What is a proof, or in other words: how do you establish the truth? How do you distinguish good, reliable literature from bad, unreliable sources? What are essential elements of a good title, abstract, and introduction for your Master's theses and presentation, so that you can capture the readers' interest? Can you summarize and present numbers in charts and tables in such a way that the data, not the statistical methods and the graphic design, determine what trends you observe? How can you deal with conflicting ethical norms that society imposes on you as a researcher or engineer? These are the main questions addressed in this course.
What is a proof? How can you phrase statements so that they can be proven (if true), and how do you distinguish between misleading evidence and a proof that leaves no room for doubt? The answers depend on the type of research (theoretical or empirical/experimental) and the purpose (for example: discovering facts, convincing colleagues, or enabling automatic verification). In fact, computer science is quite an unusual science: it is sometimes more like mathematics, sometimes more like engineering, and sometimes more like natural or social sciences. Mathematics offers us axioms and theoretical models of computation to work with; natural and social sciences offer us the so-called scientific method. What are the requirements and limitations of the corresponding types of proofs? How do you set up experiments? How do you avoid subtle mistakes that lead to drawing wrong conclusions from a theorem or from the results of experiments?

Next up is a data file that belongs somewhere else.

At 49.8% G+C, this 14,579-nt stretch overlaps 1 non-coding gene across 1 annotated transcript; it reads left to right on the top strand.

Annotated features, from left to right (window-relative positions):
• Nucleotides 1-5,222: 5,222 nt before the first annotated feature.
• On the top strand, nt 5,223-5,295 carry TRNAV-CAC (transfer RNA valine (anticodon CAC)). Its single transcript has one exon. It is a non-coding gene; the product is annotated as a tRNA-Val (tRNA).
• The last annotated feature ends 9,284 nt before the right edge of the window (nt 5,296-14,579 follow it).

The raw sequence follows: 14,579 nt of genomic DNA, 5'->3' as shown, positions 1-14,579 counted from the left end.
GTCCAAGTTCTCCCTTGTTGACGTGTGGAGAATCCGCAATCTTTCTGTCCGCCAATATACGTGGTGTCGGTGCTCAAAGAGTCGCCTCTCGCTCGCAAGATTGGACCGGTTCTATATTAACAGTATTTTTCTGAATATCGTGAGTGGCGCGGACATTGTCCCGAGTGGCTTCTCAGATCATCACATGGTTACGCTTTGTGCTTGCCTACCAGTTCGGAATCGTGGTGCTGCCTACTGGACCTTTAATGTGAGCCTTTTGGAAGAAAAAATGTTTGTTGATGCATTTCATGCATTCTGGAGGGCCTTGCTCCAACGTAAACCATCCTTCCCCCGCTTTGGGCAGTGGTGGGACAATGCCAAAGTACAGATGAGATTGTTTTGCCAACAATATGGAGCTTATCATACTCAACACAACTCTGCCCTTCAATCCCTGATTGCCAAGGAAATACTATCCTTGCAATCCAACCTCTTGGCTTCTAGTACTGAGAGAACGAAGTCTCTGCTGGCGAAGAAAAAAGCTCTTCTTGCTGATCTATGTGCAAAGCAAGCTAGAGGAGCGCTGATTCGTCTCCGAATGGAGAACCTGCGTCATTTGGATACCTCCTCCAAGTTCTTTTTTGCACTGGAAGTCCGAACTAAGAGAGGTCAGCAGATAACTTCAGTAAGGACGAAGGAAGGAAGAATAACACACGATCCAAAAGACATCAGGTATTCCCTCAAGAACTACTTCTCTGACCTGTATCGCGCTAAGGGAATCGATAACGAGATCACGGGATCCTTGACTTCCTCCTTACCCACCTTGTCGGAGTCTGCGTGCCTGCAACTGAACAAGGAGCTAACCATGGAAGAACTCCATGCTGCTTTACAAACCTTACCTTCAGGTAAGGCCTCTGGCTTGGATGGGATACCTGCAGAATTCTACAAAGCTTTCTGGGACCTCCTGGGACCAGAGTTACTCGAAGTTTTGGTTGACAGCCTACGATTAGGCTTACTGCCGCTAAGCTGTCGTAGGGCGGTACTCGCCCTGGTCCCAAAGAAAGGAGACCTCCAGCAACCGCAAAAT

How do you distinguish good, reliable sources from bad, unreliable sources? We will discuss tell-tale signs of reliable and less reliable writings (literature, reports, web pages), and we will discuss the different types of publications in the academic publication system.
What are essential elements of a good title, abstract, and introduction for your writings and presentations? And how do you describe algorithms and proofs that take many pages to explain (as you may have to do in your graduation project), as opposed to a couple of paragraphs (as in most course work)? We put ourselves in the shoes of the readers and see what they need to get interested and convinced.
How do you apply basic statistics and how do you present numbers in charts and tables in such a way that the data, not the graphic design, determines what trends you observe? We will discuss typical bad (misleading) examples and good (enlightening) examples of the use of statistics and visualization.
How can you deal with conflicting requirements that society imposes on you as a researcher or engineer? You may have heard of the university's code of scientific conduct, with its five basic professional ethical norms: trustworthiness, intellectual honesty, openness, independence, and societal responsibility. But in many cases these norms conflict with each other, and ethical dilemmas arise from uncertainty, safety considerations, time constraints, privacy concerns, business or career interests etc. What do you do then? What principles, what practical considerations and what elements in society may influence the decisions you take as a scientist or engineer in these matters?
The course will have lectures, presentations by students, homework exercises, and discussions in the class room. We will meet twice per week, according to the schedule in OASE. Various assignments during the course determine 50% of the final grade; the final exam determines the remaining 50% of the final grade.
To be announced
To be announced.